The health of the American economy and that of its banks are closely related. Sometimes, as in the 2007-09 global financial crisis, dangerous behavior by banks puts the entire economy under pressure. But even if banks are still not causing the country’s economic troubles, their vital signs still tell something about the bigger picture – about people and businesses’ ability to repay debt, willingness to borrow, and appetite for businesses to raise capital in public markets. The banks’ third quarter earnings season, which kicks off Oct. 13, is the next opportunity to take the pulse of banks and assess how the American economy is recovering from the ravages of Covid-19.
The economic turmoil caused by the coronavirus hit banks in both directions. Commercial banking (basically the deposit and credit business) suffered from the economic collapse, but investment banking was booming. When the markets fluctuated at the time of the pandemic, the trading volume of the investment banks rose sharply, as the chance of profit lies in the volatility. In the second quarter, the largest banks’ trading sales hit a record $ 26.9 billion, up 70% year over year.
The heads of the banks have expressed doubts that this premium could last into the third quarter. But the staggering surge in technology stocks and the boom in public stock offerings that fueled them has likely kept the money men preoccupied over the summer. Morgan Stanley and Goldman Sachs, the two big banks that get most of their revenues from investment banking, may not repeat the second quarter breakout, but are expected to see growing sales and steady profits in the third quarter. (Although both of them have done well in investment banking this year, they have been trying to reduce their reliance on it for several years – Goldman by building a retail bank, Morgan Stanley by building wealth management. On October 8, Morgan Stanley said that if it did buy Eaton Vance, an asset manager, for around $ 7 billion in cash and stocks.)
Strong results from investment banks so far have helped offset the damage from the real economy. In the first two quarters of 2020, America’s four largest lenders wrote off the value of their assets by $ 50 billion as they made provisions for anticipated losses on loans. Bank of America, Citigroup, and JPMorgan Chase, which have both large investment banks and huge commercial banks, made profits. At Wells Fargo, which does not, and other smaller banks, these write-downs resulted in losses in the second quarter.
The question now is whether the actual loan losses exceed these provisions or turn out to be less bleak than the banks have prepared. In the past, falling bank profits, which were partly due to provisions in anticipation of poor lending, tended to be followed by the worst credit losses (see chart).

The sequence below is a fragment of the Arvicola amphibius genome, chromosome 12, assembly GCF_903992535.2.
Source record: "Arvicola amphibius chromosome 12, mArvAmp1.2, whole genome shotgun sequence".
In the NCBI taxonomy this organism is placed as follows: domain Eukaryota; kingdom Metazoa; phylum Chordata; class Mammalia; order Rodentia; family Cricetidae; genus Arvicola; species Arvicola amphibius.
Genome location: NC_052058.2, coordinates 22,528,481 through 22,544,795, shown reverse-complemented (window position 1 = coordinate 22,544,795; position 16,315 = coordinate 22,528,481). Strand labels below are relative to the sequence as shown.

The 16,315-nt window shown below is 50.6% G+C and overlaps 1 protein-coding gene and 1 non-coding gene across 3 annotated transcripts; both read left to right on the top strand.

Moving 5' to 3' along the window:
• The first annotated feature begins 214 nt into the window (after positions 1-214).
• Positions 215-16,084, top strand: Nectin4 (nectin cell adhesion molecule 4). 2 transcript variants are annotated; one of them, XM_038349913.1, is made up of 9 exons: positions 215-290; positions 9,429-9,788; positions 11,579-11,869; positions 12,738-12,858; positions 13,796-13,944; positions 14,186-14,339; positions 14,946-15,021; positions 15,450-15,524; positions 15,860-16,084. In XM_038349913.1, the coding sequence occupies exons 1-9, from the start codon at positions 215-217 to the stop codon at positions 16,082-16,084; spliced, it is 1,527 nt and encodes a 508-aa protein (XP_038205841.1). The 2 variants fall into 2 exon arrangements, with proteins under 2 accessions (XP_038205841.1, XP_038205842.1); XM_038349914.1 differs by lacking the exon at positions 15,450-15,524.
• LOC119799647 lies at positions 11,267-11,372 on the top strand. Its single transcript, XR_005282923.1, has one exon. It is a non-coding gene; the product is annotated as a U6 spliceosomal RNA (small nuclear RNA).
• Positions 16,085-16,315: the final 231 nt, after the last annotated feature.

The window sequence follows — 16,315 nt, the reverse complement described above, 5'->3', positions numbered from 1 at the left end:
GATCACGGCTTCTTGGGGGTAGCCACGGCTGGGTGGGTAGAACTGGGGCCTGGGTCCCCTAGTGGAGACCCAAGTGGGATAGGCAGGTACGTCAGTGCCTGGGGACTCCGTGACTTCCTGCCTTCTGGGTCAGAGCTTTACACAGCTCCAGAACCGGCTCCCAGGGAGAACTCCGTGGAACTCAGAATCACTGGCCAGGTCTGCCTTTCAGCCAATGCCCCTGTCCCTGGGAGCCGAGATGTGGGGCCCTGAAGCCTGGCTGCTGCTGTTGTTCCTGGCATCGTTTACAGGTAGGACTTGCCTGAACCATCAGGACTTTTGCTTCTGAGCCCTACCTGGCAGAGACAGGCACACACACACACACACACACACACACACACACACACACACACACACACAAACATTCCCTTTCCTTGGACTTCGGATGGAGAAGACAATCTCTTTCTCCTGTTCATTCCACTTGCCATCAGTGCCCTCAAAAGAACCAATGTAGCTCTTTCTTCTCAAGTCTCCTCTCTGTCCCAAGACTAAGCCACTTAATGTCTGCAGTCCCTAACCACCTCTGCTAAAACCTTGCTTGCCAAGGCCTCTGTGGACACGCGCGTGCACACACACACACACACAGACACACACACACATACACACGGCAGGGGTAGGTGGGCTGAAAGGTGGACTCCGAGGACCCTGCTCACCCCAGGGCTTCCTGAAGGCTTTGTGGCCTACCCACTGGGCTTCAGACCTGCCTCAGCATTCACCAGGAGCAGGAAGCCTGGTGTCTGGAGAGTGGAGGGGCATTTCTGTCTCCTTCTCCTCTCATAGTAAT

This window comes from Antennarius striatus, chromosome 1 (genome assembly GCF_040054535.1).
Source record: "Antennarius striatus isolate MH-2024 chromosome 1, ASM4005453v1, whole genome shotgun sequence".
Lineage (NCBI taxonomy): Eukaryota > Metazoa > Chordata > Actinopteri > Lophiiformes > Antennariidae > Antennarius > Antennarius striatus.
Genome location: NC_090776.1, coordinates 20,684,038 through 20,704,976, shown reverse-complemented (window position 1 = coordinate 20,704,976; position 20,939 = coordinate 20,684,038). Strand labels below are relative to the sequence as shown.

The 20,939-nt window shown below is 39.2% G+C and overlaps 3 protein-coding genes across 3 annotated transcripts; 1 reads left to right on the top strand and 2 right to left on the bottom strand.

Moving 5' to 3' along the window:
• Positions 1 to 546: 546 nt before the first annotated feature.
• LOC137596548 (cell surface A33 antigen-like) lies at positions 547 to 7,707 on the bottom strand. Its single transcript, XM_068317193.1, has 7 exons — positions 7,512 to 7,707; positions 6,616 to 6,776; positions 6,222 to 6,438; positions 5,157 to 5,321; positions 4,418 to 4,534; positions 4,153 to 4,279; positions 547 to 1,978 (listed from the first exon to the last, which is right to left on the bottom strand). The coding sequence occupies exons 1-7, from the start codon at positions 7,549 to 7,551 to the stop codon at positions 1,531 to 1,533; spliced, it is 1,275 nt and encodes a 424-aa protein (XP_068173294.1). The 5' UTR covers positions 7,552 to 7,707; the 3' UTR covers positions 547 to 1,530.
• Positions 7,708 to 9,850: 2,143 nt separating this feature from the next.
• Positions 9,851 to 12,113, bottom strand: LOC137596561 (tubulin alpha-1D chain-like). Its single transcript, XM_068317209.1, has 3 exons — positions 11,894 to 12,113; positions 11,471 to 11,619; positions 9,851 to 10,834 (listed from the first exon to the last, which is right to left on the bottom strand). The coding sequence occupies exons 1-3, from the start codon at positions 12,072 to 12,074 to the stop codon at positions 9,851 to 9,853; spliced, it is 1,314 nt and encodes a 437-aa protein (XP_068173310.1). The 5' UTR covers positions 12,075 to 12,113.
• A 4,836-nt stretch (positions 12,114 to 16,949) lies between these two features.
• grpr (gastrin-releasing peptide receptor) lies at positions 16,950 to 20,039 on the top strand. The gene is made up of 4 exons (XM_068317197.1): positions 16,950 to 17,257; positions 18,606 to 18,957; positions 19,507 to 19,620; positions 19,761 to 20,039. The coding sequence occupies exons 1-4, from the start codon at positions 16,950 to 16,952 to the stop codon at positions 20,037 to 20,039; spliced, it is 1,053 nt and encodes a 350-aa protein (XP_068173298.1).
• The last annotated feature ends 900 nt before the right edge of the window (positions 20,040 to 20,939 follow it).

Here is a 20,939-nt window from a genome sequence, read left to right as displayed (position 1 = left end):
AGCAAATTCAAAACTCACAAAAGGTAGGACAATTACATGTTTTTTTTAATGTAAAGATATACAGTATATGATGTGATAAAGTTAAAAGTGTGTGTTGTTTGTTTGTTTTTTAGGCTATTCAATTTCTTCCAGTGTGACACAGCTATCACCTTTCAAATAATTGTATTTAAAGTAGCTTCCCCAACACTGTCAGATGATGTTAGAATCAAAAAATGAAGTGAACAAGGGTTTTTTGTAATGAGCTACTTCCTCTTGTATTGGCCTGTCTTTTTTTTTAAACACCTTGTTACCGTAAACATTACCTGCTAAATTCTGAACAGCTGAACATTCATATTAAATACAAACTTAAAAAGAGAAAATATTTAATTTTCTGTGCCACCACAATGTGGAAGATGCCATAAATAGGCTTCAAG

So far there have been no major losses, not even due to official measures to support the economy. Cash was distributed to businesses through the Paycheck Protection Program (PPP). Households were given payments of up to $ 3,400 and unemployment insurance was increased by $ 600 per week. The Federal Reserve kept politics super relaxed (which also stimulated the stock market). Write-downs at the four largest lenders, that is, write-offs on defaulted loans, rose 22% year over year in the second quarter but were still just $ 4.9 billion. The same was true for criminal loans (which were more than 30 days past due) and industry-wide write-offs, which barely increased in the second quarter.
Whether loan defaults will rise more strongly depends on several factors. One is the course of the economy. Most states have started reopening, allowing businesses to generate more revenue than they were in the stricter isolation period in early 2020. If the recovery continues, they are more likely to pay off their debts. If it blocks, it is more likely that they will be used by default.
The other is the prospect of further economic stimulus from the federal government. The impact of the measures that kept consumers and businesses alive over the summer will have subsided in the third quarter. Five out of six PPP borrowers said they had issued their entire loan by the end of August. The additional unemployment benefit expired at the end of July. Democrats and Republicans in Congress have not yet agreed on a second support package. If they ever do, it may prevent some expected losses from occurring.
If the losses turn out to be less than expected, banks that already have $ 2 trillion in equity may be sitting much more – and way more – than they need to meet regulatory requirements. With memories of 2007-09 still unbroken, the Fed wants its shock absorbers to remain well padded. On September 30, the central bank announced that the 33 banks with total assets of more than $ 100 billion would still not be allowed to repurchase shares in the fourth quarter. Unlike banks in Europe, they still pay dividends, but they are capped based on recent earnings.
Additional capital and the return of buybacks would be welcome news for shareholders in the banks that have done well in 2020. Even when the S&P 500 hit an all-time high in the summer, bank stocks remained unloved. The KBW index, which contains a selection of the major listed banks, is worth 30% less than at the beginning of the year.
Banks issue cash – but to the authorities. This week two, the cost of regulatory violations will be reported. On September 29th, JPMorgan Chase agreed to pay nearly $ 1 billion to settle allegations of “spoofing”: market manipulation through fake deals. On October 7th, Citigroup was fined $ 400 million for failing to fix deficiencies in its risk management system. This follows a $ 3 billion fine Wells Fargo paid for settling its counterfeiting scandal in February and a $ 3.9 billion settlement between Goldman Sachs and Malaysia in July for the bank’s role in 1MDB fraud , an investment vehicle. More of it and bank stocks are sure to remain unloved.